Hugh Ranks Pep Talk – How to Analyze Political Language

Get Results: true education comes from questioning what your told
Get Results: true education comes from questioning what your told

Hugh Rank may be better known for his model of persuasion, but he did also come up with the Pep talk, a framework for analysing political language.

It’s particularly important to be aware of the tricks politicians might employ to take control of the population through a form of mind control, manipulating the masses to their will.

Rank believed arming people with this framework might help protect against such trickery.

When you’re next watching the news or some political broadcast, look out for this framework being employed. Question politician’s and media’s motives, and pay particular attention to the language being used. For example, if you’ve listened to some of the Brexit debate lately, you may have heard terms such as

  • “we risk falling off a cliff edge”,
  • “into the abyss”,
  • “storm clouds are gathering”,
  • “we’ll be left in the wilderness”,

Now, consider the intent behind such emotive language. What are politicians (and the media) trying to get you to do, and what is their intent?

Whether you believe it’s likely to be true or not, what such language is attempting to do is influence your opinions, mess with your emotions, and stir a reaction in you. It’s trying to stoke up fear, largely based on nothing but opinion and assumptions rather than fact and evidence. This isn’t the Pep talk framework in full effect, but some elements are at play here.

However, you have seen the Pep talk at work, in all its glory, during the war on terror, particularly after 911.

The “pep talk” calls for committed collective action. Emotional intensity and group bonding are the two prominent features of a “pep talk” which is made up of the following components…

(1)the Threat; (2) the Bonding; (3) the Cause; (4) the Response.

1. The Threat

Rank believes persuaders are often problem-makers using the following tools:

  1. words – warning, name-calling, horror stories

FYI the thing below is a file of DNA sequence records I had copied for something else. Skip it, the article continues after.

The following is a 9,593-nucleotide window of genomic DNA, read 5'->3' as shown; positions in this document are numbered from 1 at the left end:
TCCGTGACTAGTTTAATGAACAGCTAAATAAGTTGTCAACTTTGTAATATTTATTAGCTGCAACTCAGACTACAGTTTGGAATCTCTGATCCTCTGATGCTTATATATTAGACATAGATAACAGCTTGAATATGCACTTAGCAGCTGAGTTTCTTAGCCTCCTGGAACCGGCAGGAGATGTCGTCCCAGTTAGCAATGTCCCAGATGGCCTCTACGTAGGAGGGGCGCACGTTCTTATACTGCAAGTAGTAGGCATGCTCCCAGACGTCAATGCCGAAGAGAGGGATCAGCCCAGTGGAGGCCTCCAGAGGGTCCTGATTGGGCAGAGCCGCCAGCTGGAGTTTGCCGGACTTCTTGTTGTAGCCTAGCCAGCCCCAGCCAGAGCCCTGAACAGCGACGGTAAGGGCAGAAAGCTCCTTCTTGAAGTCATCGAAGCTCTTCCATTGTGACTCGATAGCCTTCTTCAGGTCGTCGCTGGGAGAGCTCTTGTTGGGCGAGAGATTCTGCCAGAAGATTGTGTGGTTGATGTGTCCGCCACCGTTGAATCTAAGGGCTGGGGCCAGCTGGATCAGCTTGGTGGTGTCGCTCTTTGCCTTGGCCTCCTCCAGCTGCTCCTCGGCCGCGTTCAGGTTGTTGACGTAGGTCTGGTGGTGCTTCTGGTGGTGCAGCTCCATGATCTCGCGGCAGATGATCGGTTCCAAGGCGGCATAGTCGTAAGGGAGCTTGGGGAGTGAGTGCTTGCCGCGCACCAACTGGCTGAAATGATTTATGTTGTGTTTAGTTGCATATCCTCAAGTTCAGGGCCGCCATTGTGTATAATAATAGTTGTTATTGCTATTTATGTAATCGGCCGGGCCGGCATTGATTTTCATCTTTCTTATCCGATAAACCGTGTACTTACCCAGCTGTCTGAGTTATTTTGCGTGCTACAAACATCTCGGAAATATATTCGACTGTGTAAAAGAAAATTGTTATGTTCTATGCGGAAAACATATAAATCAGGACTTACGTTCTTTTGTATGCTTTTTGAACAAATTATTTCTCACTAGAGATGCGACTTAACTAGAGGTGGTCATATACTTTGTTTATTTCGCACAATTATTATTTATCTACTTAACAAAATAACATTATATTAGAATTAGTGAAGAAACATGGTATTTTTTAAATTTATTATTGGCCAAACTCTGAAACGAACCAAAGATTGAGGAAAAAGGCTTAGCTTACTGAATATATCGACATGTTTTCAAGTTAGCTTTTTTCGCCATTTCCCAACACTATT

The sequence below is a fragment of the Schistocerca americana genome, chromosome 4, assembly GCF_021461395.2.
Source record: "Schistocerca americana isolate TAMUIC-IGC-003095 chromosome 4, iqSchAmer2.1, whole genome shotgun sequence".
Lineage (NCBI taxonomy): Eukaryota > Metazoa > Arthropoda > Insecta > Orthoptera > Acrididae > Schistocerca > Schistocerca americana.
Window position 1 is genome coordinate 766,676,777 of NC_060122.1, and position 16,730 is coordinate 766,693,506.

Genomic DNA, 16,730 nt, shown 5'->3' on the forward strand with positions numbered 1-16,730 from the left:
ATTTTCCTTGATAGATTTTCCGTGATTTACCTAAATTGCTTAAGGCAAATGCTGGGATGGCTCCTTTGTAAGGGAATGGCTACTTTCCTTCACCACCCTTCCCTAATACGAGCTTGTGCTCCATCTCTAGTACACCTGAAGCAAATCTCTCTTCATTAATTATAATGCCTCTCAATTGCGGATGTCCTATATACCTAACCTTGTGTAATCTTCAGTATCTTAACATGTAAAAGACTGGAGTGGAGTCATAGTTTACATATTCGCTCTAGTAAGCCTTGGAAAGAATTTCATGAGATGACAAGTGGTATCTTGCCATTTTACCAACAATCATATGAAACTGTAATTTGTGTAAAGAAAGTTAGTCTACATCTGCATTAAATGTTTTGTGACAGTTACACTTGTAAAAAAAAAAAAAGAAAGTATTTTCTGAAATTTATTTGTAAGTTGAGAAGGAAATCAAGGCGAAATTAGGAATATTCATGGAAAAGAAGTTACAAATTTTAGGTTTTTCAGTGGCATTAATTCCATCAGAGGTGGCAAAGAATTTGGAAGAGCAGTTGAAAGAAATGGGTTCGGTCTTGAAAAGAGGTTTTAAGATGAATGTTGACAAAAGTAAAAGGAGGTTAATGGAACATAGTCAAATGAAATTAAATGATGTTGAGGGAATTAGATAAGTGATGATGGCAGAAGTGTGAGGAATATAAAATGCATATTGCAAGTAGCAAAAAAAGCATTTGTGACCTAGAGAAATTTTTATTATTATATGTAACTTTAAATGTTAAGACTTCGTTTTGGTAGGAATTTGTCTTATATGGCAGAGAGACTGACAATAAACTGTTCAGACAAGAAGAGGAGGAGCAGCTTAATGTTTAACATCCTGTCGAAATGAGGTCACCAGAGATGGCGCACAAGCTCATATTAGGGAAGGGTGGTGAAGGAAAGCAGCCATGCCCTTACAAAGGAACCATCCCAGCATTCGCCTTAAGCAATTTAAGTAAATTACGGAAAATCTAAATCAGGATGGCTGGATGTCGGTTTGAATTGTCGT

2. images – atrocity pictures to intensify threat to the group by evil other

Persuaders use predictable fears – “We fear that someone stronger (DOMINANCE) will take away our life (DEATH), our possessions (DESTRUCTION), our territory (INVASION), our freedom (RESTRICTION); or that someone else has more (INJUSTICE); or that a human system will break down (CHAOS).

There are six categories of fears;

  1. Death and destruction
  2. Invasion
  3. Restriction
  4. Dominance
  5. Injustice
  6. Chaos

The threat may be direct and tangible (such as traffic gridlocks, widespread power outages, computer network failures, mob riots, food shortages, and contamination) or the threat may be indirect and intangible (such as inflation, bank failures, devaluation of currency). But, in both cases, the harmful effects are, nevertheless, real and felt.

In political campaigns, the incumbents usually stress how well the systems work; the opposition party charges that the system should work better and that there should be change, and reform.

2. The Bonding

Hugh Rank believes there are three basic themes in bonding actions, which are the same, no matter what threats or causes are involved, these are:

  1. Unity – “united we stand”
  2. Loyalty – “be true to your…”
  3. Pride – “we’re number one…”

Such bonding activities relate to past and present and involve organised group activities such as teams, parades, picketing, chanting, singing, and/or wearing uniforms, these are used for gathering and keeping the group together and ready for action.